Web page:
Sandrina Pereira — Meet the Mentor

Published Feb. 7, 2019

MentorCruise wouldn’t be anything without our amazing mentors. In the ‘Meet the Mentors’ series we talk to the people behind MentorCruise about their experiences and passions. Today, we are talking to Sandrina Pereira, a UI Engineer with a love for Design.

Sandrina Pereira — Meet the Mentor

Hey Sandrina! Before we get started, why don’t you tell us a little bit about yourself?

Hi there! Thank you for this opportunity and being a part of the MentorCruise community.

I’m a frontend developer with an eternal affair with the design world. I have a background in design but what I love the most is to code. I’m a web lover and I really enjoy helping turn ideas into accessible products. Currently I’m doing that at Farfetch as a Senior UI Enginner.

I’m that kind of person that just can’t stay away from the keyboard for too long. During free time I’m constantly exploring stuff and pushing pixels around to create new user human experiences through interaction. When I’m away from the computer’s keyboard, I switch to other types of keyboards, mainly to play piano or video games.

Over the years, you have worked on several different exciting projects and have collected a lot of experience. How did you get started? How did you get your first job?

I started messing around in the web at 12 when I got my first computer. Back then I had no idea what “frontend” or “digital design” meant. I was just a kid that genuinely had fun experimenting with Photoshop and tweaking blog themes with code snippets that I found along the way. That was one of my favorite hobbies for sure.

After finishing my degree in Communication Design, I started looking for my first “real job” — frontend jobs and designer jobs — I always got the same question from the recruiters: “Do you prefer design or frontend development?”. That’s an unfair question. What do you mean by what do I prefer? It’s exactly in that mix of fields that I feel comfortable. Both need to coexist, so something immersive can be created.

Still, at the end of the day I had to pick a side. The first door to open was a UI Designer role. I couldn’t code and rarely interacted with the developers, so I felt like I had no power. That was the moment I decided I wanted to become a frontend developer. It took me a few months to re-build my portfolio from scratch and get a job as a “web designer” doing both design and development at the same time. There, I discovered how frontend was an endless world of experiences with room for a lot of improvement. From there on I never left the code editor and always kept a close relationship with the designers. On my side projects, I always kept an eye out for design experiments, so I could keep the flame alive.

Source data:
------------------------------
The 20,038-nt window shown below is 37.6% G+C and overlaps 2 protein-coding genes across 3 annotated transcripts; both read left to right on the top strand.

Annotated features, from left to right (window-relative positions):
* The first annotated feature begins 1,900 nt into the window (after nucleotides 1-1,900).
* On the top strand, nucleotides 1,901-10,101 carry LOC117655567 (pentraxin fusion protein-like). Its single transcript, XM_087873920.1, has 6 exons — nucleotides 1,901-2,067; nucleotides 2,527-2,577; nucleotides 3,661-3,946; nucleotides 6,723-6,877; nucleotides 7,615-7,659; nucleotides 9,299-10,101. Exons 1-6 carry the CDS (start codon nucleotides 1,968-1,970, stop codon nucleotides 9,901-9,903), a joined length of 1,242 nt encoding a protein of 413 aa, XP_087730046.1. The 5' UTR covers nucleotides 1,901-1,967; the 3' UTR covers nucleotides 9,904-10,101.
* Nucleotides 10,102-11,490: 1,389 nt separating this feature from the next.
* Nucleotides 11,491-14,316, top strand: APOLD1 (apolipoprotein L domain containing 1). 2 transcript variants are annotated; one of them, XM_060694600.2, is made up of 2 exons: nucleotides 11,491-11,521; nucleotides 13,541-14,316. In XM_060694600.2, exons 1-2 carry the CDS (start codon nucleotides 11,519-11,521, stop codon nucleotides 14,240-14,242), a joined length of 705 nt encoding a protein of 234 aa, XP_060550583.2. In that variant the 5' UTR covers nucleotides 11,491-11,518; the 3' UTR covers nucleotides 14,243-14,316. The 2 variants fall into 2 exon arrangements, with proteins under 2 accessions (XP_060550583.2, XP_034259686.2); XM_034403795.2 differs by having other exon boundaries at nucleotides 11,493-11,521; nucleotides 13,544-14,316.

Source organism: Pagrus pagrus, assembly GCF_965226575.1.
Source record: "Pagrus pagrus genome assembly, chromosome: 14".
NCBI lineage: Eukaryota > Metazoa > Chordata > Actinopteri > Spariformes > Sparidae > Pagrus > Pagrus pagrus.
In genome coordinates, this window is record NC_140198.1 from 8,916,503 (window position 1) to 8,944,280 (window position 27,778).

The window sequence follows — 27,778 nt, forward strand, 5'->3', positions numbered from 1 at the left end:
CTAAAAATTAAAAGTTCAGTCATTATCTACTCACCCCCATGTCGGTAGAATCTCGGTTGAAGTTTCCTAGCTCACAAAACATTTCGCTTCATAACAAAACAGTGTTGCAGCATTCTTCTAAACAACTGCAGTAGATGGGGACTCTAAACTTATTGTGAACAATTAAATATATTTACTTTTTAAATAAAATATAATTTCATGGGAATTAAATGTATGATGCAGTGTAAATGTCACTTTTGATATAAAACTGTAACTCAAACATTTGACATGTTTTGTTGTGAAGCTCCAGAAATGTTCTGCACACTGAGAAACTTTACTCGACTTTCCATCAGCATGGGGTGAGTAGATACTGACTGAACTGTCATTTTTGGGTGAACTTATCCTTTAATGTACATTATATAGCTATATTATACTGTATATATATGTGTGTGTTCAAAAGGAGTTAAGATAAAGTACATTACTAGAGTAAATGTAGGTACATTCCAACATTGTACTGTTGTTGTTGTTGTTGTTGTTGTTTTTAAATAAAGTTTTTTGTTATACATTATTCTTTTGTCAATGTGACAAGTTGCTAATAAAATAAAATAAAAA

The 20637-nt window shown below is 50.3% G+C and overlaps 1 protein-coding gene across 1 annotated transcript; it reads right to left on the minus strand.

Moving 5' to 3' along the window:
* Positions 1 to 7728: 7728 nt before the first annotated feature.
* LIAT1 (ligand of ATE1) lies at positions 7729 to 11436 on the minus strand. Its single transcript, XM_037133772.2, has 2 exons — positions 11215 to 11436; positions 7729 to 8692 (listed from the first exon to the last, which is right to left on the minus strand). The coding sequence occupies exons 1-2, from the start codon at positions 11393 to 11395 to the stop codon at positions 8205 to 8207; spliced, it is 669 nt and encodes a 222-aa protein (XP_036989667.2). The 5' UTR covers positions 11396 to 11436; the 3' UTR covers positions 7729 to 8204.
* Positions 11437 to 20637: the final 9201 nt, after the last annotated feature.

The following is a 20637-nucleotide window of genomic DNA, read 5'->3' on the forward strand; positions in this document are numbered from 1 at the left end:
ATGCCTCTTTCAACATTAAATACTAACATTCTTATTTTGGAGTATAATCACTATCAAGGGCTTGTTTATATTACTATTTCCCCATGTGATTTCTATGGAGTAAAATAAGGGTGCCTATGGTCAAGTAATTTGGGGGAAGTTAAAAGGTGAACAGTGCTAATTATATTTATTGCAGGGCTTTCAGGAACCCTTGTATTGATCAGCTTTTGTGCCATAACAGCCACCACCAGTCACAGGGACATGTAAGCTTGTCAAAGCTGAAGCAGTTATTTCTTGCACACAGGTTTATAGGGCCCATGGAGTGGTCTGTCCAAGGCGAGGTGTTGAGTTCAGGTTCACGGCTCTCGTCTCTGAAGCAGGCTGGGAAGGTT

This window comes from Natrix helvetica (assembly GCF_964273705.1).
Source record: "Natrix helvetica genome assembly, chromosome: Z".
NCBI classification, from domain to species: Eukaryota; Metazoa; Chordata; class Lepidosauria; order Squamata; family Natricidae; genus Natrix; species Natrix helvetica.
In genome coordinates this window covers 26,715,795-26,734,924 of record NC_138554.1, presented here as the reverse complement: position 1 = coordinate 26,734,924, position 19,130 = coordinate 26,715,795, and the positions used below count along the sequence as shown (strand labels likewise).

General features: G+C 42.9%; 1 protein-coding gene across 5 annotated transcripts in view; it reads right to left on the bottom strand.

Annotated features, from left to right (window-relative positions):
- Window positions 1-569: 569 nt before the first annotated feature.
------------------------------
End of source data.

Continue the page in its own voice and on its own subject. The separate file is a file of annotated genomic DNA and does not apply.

What would you say is your biggest success so far?

Today I’m grateful for being able to make a living based on my teenager hobby. It doesn’t feel like work for me most of the times and that’s a great feeling at the end of the day. I never get bored of learning and I love to help other people. Because of that, last year I started providing trainings about how to test Javascript applications. It was a great experience being in front of a bunch of people having real conversations and helping to solve problems even if they weren’t my own problems. That’s kind ironic because I’m an introverted person, so that’s a big thing for me. At the moment I’m preparing more workshops about Web Accessibility and collaboration between designers and developers.

What are you currently working on at Farfetch?

I spend my days helping multiple teams to build maintainable React applications. When I’m coding, probably I’m doing pair programming or code reviews as a way of mentoring. Meanwhile I keep a close relationship with the design teams so we can together ship our core components following our patterns and guidelines with accessibility and performance in mind. It’s been an incridible journey that excites me everyday!

You are an advocate and expert in accessibility. Why is this so important to you?

Well… the question here should be “Why it isn’t important to everyone else?”. I think the answer to that is simply because most people are not aware of it. I don’t blame them. We still live in a society that doesn’t care much about minorities and that sucks. I love the web for being this unique immersive place of multiple communities where we can share ideas. But what’s the point of sharing something if it’s not accessible?

We, as designers and developers, are the last barrier before something goes online, so it’s our duty to make it right. As individuals, we should do our part and spread the word until accessibility becomes one of our main priorities. The web is the most awesome thing we have and everyone should be able to enjoy it. Most people think that making a website accessible is hard. Well, that’s a myth. Here are some first steps as a designer or as a developer for you to start with.

Now that you are a mentor — who would you like to mentor? What is your desired mentee like?

I would love to mentor someone that wants to make the web a more inclusive place. Someone who wants to build a solution that will have a positive impact on the person that’s on the other side of the screen, that person being another developer or a user. Web development is not just about you and me, it’s about everyone and sharing is what makes us better.

Anything you would like to tell us?

For those who are reading this… don’t be overwhelmed by all the stuff out there. Don’t worry about what’s the perfect thing to start something. Just start it. Be ambitious but pacient. And don’t forget to have fun during the journey! You can find me tweeting ideas at @a_sandrina_p and you can also reach me by email at [email protected]. Feel free to do it, I’d would love to hear your next idea for a side project!